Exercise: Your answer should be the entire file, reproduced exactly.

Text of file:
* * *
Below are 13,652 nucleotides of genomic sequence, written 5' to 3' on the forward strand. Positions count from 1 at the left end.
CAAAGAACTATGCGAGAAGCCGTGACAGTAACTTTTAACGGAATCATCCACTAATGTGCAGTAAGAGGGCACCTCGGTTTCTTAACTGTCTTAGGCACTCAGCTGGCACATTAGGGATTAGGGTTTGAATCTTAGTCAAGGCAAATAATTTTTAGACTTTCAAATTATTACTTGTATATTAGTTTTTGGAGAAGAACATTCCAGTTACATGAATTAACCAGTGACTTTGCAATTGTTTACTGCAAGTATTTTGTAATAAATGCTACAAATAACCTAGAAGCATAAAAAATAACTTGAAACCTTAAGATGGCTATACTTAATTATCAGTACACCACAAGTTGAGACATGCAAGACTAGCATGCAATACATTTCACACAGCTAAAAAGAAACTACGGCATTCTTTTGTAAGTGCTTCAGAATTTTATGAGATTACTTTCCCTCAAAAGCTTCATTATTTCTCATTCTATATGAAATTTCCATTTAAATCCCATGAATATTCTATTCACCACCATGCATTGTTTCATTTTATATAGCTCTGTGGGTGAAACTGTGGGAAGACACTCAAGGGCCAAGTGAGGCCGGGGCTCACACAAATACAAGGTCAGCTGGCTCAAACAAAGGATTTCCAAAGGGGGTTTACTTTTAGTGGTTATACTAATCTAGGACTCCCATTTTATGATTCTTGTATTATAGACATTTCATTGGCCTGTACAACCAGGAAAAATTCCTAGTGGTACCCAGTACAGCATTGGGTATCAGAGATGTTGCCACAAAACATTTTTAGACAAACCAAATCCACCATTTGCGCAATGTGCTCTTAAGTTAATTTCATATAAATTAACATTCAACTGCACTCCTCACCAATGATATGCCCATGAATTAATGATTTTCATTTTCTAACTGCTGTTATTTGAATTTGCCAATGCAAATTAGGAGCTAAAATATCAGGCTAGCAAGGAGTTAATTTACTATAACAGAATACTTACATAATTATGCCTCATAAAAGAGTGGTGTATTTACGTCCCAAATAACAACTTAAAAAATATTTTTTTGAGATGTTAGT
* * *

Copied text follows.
Below are 13,652 nucleotides of genomic sequence, written 5' to 3' on the forward strand. Positions count from 1 at the left end.
CAAAGAACTATGCGAGAAGCCGTGACAGTAACTTTTAACGGAATCATCCACTAATGTGCAGTAAGAGGGCACCTCGGTTTCTTAACTGTCTTAGGCACTCAGCTGGCACATTAGGGATTAGGGTTTGAATCTTAGTCAAGGCAAATAATTTTTAGACTTTCAAATTATTACTTGTATATTAGTTTTTGGAGAAGAACATTCCAGTTACATGAATTAACCAGTGACTTTGCAATTGTTTACTGCAAGTATTTTGTAATAAATGCTACAAATAACCTAGAAGCATAAAAAATAACTTGAAACCTTAAGATGGCTATACTTAATTATCAGTACACCACAAGTTGAGACATGCAAGACTAGCATGCAATACATTTCACACAGCTAAAAAGAAACTACGGCATTCTTTTGTAAGTGCTTCAGAATTTTATGAGATTACTTTCCCTCAAAAGCTTCATTATTTCTCATTCTATATGAAATTTCCATTTAAATCCCATGAATATTCTATTCACCACCATGCATTGTTTCATTTTATATAGCTCTGTGGGTGAAACTGTGGGAAGACACTCAAGGGCCAAGTGAGGCCGGGGCTCACACAAATACAAGGTCAGCTGGCTCAAACAAAGGATTTCCAAAGGGGGTTTACTTTTAGTGGTTATACTAATCTAGGACTCCCATTTTATGATTCTTGTATTATAGACATTTCATTGGCCTGTACAACCAGGAAAAATTCCTAGTGGTACCCAGTACAGCATTGGGTATCAGAGATGTTGCCACAAAACATTTTTAGACAAACCAAATCCACCATTTGCGCAATGTGCTCTTAAGTTAATTTCATATAAATTAACATTCAACTGCACTCCTCACCAATGATATGCCCATGAATTAATGATTTTCATTTTCTAACTGCTGTTATTTGAATTTGCCAATGCAAATTAGGAGCTAAAATATCAGGCTAGCAAGGAGTTAATTTACTATAACAGAATACTTACATAATTATGCCTCATAAAAGAGTGGTGTATTTACGTCCCAAATAACAACTTAAAAAATATTTTTTTGAGATGTTAGT